This according to Halka/Haiti: 18°48’05”N 72°23’01”W: C.T. Jasper & Joanna Malinowska (Warsaw: Zachęta: Narodowa Galeria Sztuki, 2015).
Above, a still from the film featuring a local extra (more stills are here); below, the Biennale installation (the music starts around 5:08).
Stung by the mixed reviews of New York critics who apparently preferred their divas to be foreign-born, the operatic soprano Emma Abbott created a highly successful—and somewhat revolutionary—niche for herself.
In 1898 Abbott founded the Emma Abbott English Grand Opera Company with her husband, Eugene Wetherell, as business manager. There were precedents for translating operas into English, and even for Abbott’s role as both prima donna and production manager; the distinctive and brilliant move was to take her company to the U.S. heartland with the perfect persona for 19th-century American tastes.
Having grown up poor in Peoria, Illinois, she had the quintessential American dream narrative. She was openly both devout and patriotic, often interpolating beloved religious and U.S. songs into her opera performances. And the marital bliss projected by her close relationship with Wetherell further burnished the persona that her audiences relished.
As Abbott’s close friend and biographer Sadie E. Martin recalled, “The pleasing voice and manners of the operatic star, and her sympathetic nature, seemed at once to attract towards her the hearts of the public. She was from the first very popular, and after the first year there were many who watched, waited, and longed for her annual appearance, as for that of an old friend.”
By the time she retired, Abbott had officiated at the openings of more opera houses than any singer before her, and—owing also to her canny buisness sense—had amassed a fortune far beyond that of her European counterparts.
This according to Women in the spotlight: Divas in nineteenth-century New York by Andrea Saposnik (Saarbrücken: Lambert Academic Publishing).
Oscar Hammerstein’s Americanization of Georges Bizet’s Carmen—68 years after its premiere—altered its form from the operatic genre to that of musical theater and transformed the place and time to a setting more familiar to a Broadway audience.
Instead of playing in Seville, Carmen Jones takes place in a city of the American South, African Americans become the sociological equivalent of Spanish gypsies, and the cigarette factory becomes the more topical World War II army parachute factory.
The change from bullfighting to boxing, a spectator sport that had become increasingly popular in America since the 1890s, demonstrates how Hammerstein distances the Carmen story from the world of Prosper Mérimée’s novella without diminishing its universal constants of human tragedy.
This according to “Carmen am Broadway: Oscar Hammersteins Carmen Jones” by Manfred Siebald, an essay included in Caecilia, Tosca, Carmen: Brüche und Kontinuitäten im Verhältnis von Musik und Welterleben (Tübingen: Francke Verlag, 2006, pp. 225–234).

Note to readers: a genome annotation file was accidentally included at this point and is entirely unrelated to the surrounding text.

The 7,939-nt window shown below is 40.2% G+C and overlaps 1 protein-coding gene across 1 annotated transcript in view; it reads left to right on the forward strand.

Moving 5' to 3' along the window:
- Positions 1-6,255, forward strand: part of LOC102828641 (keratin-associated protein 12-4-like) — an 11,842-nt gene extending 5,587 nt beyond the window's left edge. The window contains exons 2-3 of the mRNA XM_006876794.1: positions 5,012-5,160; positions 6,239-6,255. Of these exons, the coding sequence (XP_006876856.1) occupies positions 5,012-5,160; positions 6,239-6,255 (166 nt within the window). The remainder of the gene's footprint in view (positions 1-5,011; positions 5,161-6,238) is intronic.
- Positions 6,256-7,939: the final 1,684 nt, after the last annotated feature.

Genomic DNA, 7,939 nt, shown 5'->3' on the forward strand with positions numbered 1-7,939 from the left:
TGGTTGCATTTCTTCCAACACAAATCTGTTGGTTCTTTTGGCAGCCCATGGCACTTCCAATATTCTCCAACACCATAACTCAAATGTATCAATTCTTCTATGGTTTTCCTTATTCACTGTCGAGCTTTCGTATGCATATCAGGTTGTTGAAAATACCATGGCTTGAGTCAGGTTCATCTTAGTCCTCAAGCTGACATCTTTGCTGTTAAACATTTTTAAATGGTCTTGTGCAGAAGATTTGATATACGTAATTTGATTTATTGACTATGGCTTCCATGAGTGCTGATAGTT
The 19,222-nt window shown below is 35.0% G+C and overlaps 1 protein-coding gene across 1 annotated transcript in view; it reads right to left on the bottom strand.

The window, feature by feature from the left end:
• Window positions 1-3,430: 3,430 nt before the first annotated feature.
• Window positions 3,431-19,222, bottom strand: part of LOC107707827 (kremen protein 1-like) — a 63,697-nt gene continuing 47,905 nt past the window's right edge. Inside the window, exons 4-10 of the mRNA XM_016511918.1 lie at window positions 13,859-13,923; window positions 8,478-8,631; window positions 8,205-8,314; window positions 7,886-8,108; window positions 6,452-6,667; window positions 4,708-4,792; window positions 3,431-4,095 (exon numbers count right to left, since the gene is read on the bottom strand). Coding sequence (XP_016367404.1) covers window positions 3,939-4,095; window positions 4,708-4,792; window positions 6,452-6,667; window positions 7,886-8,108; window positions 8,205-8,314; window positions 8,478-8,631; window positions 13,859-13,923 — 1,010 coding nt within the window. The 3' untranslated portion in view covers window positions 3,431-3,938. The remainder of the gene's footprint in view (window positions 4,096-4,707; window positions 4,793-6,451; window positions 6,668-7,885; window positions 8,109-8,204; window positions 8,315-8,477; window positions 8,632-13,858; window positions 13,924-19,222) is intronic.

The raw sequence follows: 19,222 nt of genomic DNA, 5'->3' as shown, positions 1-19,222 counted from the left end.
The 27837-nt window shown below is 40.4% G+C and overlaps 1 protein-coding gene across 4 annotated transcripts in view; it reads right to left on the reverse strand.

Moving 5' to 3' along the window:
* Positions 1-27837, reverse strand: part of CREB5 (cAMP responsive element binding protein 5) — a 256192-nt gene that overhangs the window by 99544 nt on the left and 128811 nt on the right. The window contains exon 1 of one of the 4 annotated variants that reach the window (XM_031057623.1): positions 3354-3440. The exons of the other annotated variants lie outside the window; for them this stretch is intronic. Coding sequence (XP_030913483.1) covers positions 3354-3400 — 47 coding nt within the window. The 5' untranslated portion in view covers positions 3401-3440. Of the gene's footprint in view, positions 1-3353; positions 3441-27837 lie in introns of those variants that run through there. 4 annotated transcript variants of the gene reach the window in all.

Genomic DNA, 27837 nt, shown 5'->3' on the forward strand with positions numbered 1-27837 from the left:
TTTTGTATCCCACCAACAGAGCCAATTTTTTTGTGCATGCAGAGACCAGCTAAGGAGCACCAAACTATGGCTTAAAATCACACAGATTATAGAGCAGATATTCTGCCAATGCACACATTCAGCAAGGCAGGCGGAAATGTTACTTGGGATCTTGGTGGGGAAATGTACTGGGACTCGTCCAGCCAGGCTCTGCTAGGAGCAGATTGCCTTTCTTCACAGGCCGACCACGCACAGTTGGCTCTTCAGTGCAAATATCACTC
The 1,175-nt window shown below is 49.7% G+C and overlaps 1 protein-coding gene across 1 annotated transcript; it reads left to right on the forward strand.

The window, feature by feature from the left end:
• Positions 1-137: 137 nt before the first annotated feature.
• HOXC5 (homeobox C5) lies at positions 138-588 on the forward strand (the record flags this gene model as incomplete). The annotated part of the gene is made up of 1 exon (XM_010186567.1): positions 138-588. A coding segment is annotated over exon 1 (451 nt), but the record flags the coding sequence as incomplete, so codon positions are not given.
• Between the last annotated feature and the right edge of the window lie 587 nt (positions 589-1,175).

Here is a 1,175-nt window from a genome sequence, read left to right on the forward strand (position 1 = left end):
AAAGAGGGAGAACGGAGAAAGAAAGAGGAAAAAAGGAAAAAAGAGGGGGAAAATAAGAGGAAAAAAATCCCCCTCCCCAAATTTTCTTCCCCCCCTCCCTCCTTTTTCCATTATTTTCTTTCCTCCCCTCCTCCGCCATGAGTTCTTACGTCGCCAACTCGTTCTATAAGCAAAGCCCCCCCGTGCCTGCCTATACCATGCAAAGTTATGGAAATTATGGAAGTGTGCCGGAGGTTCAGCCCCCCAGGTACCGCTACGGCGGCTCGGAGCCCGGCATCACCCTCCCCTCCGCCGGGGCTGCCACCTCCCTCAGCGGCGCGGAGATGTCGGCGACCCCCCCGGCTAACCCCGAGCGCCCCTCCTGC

Today is Hammerstein’s 120th birthday! Above, a portrait by Abbey Altson from 1943, the year of Carmen Jones’s premiere; below, the trailer for Otto Preminger’s 1954 film version.
In an interview, the famously agreeable mezzo-soprano Frederica von Stade explained why she enjoys working with temperamental people.
“First of all, it’s fun, and secondly, because people protect themselves in all different kinds of ways.”
“I protect myself by being quiet, and going in my dressing room and being upset there by myself. Some people get it out. I admire that more, because it’s gone.”
“As much as we use our voices and our minds, we use our confidence. You take confidence away from a singer and you’ve taken their feet away from them. And to protect your confidence takes all kinds of tricks—some people have it on the outside, some have it on the inside, and whatever works, works.”
Quoted in “My audience with The Grand Duchess” by David F. Wylie (Journal of singing LXV/1 [September–October 2008] pp. 95–104).
Today is von Stade’s 70th birthday! Above, with Hannah in 2014 (we like to imagine that Hannah is only moderately temperamental); below, in one of her signature roles as Cherubino in Mozart’s Le nozze di Figaro.
Like many operas, Stravinsky’s The rake’s progress is deeply flawed, confused, and contradictory. It presents an overextended musical pastiche, an overly clever libretto by W.H. Auden, and a grim view of human nature.
Yet the scenes of act 3 encompass comedy, dramatic tension, and lyrical pathos, and the opera redeems itself because it moves into its own Bedlam, the land of opera. Although the character of Baba the Turk remains enigmatic in the theater, she embodies the spirit of the opera. Baba was Auden’s way of asserting the power of art over nature.
This according to “Redeeming the rake” by David Schiff (The Atlantic monthly CCLXXX/5 [November 1997] pp. 136–139).
Above, Baba portrayed by Leah-Marian Jones; below, by Dagmar Pecková.